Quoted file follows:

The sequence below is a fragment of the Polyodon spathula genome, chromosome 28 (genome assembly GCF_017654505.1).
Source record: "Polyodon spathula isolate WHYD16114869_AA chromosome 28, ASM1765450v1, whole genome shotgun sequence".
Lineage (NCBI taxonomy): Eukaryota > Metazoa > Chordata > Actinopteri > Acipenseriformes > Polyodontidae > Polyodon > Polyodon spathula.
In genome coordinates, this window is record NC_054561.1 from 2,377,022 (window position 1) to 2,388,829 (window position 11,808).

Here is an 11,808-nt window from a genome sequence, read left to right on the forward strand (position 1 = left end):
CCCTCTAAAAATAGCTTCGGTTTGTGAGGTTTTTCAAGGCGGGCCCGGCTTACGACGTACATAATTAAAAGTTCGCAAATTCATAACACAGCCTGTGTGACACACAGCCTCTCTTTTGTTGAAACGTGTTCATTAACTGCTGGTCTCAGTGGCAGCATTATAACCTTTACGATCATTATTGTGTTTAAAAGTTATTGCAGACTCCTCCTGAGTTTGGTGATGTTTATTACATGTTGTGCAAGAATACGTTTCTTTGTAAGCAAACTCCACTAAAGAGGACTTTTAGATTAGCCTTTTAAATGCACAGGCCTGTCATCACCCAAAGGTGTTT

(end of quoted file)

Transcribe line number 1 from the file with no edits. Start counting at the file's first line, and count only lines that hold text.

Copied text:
The sequence below is a fragment of the Polyodon spathula genome, chromosome 28 (genome assembly GCF_017654505.1).